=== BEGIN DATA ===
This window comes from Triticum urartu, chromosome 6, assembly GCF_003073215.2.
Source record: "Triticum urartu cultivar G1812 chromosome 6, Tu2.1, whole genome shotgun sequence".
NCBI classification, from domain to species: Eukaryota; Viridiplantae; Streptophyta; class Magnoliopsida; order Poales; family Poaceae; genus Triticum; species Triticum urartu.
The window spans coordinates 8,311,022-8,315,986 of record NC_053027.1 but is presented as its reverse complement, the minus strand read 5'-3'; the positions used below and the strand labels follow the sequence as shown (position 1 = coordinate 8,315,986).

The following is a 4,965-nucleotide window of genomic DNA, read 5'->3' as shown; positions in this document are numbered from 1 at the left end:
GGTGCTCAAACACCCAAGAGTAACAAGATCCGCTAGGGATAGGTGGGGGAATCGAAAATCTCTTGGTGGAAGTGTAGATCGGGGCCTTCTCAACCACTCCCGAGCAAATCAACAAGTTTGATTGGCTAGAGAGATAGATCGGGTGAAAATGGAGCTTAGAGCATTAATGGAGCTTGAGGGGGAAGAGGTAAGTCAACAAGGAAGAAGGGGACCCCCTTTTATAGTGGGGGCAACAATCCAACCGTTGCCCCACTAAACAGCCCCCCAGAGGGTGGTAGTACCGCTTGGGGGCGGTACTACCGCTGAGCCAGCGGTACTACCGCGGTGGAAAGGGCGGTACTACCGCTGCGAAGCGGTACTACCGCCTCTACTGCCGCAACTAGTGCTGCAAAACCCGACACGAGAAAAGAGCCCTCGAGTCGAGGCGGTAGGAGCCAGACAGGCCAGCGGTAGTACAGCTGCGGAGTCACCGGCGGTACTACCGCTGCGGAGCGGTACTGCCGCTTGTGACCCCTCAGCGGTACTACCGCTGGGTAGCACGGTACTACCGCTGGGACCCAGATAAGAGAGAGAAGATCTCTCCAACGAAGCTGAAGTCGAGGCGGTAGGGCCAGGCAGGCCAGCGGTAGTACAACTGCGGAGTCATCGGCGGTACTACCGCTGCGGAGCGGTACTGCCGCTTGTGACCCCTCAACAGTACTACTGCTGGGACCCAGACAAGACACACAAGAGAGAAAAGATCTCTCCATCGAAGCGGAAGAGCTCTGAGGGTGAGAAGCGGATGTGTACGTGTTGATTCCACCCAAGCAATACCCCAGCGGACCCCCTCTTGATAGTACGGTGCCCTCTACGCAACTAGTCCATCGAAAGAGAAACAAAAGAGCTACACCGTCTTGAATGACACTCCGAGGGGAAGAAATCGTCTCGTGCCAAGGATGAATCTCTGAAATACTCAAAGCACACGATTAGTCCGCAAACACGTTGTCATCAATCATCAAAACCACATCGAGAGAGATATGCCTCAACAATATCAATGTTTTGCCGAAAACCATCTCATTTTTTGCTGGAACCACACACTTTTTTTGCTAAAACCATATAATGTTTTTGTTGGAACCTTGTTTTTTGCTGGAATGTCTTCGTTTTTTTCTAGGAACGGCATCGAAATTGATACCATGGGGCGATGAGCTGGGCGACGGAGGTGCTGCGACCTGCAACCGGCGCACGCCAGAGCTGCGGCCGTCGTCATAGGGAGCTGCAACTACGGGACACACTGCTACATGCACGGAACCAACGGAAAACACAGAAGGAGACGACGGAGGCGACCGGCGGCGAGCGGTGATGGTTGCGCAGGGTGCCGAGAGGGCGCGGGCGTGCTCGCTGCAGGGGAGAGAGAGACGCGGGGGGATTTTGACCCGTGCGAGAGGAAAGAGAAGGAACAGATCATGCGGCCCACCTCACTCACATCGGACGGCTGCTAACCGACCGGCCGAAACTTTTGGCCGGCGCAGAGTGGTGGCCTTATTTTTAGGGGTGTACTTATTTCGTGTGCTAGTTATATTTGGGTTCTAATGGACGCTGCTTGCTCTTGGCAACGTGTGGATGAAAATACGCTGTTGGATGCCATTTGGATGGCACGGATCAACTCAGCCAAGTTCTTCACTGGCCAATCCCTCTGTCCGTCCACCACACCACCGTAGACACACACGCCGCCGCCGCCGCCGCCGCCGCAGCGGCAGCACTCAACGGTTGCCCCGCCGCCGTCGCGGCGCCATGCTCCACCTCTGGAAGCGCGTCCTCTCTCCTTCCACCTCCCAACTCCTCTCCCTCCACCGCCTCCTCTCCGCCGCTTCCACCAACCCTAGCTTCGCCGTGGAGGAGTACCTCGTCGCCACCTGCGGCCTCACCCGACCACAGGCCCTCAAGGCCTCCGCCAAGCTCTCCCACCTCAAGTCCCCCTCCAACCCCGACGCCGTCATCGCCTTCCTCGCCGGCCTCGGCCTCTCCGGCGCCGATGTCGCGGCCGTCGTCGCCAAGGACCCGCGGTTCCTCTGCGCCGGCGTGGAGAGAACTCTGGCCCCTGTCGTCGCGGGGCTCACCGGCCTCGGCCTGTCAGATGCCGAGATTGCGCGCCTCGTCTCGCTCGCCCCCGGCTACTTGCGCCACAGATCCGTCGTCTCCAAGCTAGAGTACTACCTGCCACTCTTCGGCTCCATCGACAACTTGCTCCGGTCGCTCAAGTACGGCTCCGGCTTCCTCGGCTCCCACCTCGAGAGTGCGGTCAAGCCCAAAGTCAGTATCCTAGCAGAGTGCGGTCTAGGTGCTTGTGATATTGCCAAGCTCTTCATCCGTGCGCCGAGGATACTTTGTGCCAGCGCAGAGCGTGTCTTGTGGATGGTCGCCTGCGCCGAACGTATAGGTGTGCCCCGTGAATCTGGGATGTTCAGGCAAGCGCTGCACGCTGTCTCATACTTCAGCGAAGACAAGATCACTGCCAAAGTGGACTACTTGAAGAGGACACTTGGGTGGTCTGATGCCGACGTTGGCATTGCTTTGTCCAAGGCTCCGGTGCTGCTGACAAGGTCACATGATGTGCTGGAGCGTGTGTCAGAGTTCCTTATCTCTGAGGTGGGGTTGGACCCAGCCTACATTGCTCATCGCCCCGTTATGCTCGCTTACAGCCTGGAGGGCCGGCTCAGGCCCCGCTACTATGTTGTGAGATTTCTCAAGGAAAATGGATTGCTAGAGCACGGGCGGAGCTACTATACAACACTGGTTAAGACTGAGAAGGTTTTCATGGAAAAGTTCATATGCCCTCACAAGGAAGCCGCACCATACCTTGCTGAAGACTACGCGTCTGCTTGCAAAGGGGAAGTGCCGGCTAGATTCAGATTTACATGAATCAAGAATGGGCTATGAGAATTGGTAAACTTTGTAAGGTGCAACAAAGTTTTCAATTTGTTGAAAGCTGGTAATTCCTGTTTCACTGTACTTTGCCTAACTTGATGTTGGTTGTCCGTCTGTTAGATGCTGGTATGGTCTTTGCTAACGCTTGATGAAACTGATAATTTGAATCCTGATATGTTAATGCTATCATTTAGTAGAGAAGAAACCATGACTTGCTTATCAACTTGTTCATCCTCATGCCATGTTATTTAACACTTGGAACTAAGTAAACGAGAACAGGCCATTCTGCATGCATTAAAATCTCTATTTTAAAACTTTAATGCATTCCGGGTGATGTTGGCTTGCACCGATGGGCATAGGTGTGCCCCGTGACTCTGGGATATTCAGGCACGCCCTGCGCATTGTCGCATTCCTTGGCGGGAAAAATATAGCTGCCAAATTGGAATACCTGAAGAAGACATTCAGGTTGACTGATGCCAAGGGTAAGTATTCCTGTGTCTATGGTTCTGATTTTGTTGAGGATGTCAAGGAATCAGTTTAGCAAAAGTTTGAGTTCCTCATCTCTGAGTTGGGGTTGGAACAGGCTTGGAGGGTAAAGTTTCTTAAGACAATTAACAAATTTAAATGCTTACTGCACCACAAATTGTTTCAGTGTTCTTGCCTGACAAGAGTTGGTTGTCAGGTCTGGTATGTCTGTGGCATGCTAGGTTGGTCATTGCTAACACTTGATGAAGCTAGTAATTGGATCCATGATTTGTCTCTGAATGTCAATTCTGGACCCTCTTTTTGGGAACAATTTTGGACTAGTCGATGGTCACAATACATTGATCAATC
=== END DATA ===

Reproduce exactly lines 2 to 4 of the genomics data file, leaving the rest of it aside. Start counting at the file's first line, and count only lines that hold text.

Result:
Source record: "Triticum urartu cultivar G1812 chromosome 6, Tu2.1, whole genome shotgun sequence".
NCBI classification, from domain to species: Eukaryota; Viridiplantae; Streptophyta; class Magnoliopsida; order Poales; family Poaceae; genus Triticum; species Triticum urartu.
The window spans coordinates 8,311,022-8,315,986 of record NC_053027.1 but is presented as its reverse complement, the minus strand read 5'-3'; the positions used below and the strand labels follow the sequence as shown (position 1 = coordinate 8,315,986).